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Tuesday, April 10, 2007

Evangelical Catholicism: The Heart of the Gospel


Well, I am breaking my vow of silence today before I leave to go camping in the York National Park this morning for the next few days. I break this silence due to the nature of the post I am attaching here. As a committed Anglo-Catholic in the Church of England who is soon to be ordained, I am convinced that we need to capture the evangelical heart of true Catholicism that is so wonderfully expressed by the American Roman Catholic Priest, Fr. Scott Newman.

Fr. Scott's call to a vibrant evangelical Catholicism is what it means to receive the Christian faith at baptism. So often today, the Church seems to be losing its way and is not able to give the answers that the world is crying out for that seems to be a result of the loss of our own way. Fr. Scott reminds those with Catholic convictions that being evangelical in our Catholic faith cannot be reduced to the red herring of 'fundamentalism' but is in its very essence the heart of what baptism is all about. He gives eight principles that are noteworthy. I am sure they could be improved upon and expanded but the heart of the faith is there. It is this faith that is a result of true belief in the promises of Christ that will not allow Catholics or Catholic-minded Anglicans to become cafeteria style Christians who in fact model the world consumeristic model of faith rather than the faith of Jesus received in baptism.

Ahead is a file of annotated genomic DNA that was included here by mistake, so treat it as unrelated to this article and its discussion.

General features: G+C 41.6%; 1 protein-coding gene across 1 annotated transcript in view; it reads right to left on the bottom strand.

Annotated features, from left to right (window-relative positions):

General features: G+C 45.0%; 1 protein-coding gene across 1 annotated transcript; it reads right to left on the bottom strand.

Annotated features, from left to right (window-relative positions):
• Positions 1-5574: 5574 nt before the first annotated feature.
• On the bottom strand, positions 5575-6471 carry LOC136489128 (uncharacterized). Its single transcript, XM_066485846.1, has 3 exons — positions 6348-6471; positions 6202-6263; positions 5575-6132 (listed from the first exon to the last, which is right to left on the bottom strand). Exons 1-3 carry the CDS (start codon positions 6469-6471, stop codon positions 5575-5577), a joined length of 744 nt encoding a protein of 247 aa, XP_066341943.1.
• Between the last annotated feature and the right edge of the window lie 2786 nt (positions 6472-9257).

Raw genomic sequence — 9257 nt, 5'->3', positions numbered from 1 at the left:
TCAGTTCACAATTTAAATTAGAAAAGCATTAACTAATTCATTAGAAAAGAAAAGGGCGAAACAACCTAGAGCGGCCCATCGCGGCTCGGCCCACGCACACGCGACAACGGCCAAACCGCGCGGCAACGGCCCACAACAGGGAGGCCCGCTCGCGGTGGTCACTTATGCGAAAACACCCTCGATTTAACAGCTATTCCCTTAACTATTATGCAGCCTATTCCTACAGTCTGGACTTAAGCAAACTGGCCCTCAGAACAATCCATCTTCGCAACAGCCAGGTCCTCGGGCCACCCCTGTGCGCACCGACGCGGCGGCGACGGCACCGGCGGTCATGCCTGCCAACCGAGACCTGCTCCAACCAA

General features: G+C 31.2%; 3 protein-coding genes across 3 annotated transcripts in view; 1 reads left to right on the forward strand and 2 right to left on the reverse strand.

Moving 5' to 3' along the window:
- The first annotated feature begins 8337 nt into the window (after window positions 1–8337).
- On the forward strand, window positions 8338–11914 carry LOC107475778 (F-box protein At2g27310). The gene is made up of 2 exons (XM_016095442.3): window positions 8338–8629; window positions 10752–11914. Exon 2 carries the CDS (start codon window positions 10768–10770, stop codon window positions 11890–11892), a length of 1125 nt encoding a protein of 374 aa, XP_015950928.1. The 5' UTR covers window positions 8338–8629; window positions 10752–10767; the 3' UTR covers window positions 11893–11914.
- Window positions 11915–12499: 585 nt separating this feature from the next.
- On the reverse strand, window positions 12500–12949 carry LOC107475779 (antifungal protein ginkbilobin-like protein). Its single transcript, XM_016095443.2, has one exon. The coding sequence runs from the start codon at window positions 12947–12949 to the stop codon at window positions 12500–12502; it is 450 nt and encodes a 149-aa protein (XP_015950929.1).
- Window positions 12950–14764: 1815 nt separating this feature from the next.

I commend the following to you with this question: In the Church of England, we baptise by parish and anyone in the parish is given the 'right' of baptism. Often, this happens outside of the context of corporate worship and is done after a Mass. There are many missiological opportunities here but that begs another question for us. In a post-Christian society like England, does this practice reduce the sacraments to something they were never intended to be? I ask this in light of Fr. Scott's reply to one of his posters. Please read his comments! And follow the links to his blog and parish.

The Eight Principles of Evangelical Catholicism
1. The Lord Jesus Christ is the crucified and risen Savior of all mankind, and no human person can fully understand his life or find his dignity and destiny apart from a personal relationship with the Lord Jesus. It is not enough to know who Jesus is; we must know Jesus.

2. The Gospel of Jesus Christ is divine revelation, not human wisdom, and the Gospel is given to us in Sacred Scripture and Sacred Tradition which together constitute a single divine deposit of faith transmitted authentically and authoritatively by the Bishops in full communion with the Bishop of Rome. We must surrender our private judgments in all matters of faith and morals to the sacred teaching authority of the Church’s Magisterium if we are to receive the whole Gospel.

3. The seven Sacraments of the New Covenant are divinely instituted instruments of grace given to the Church as the ordinary means of sanctification for believers. Receiving the Sacraments regularly and worthily is essential to the life of grace, and for this reason, faithful attendance at Sunday Mass every week (serious illness and necessary work aside) and regular Confession of sins are absolutely required for a life of authentic discipleship.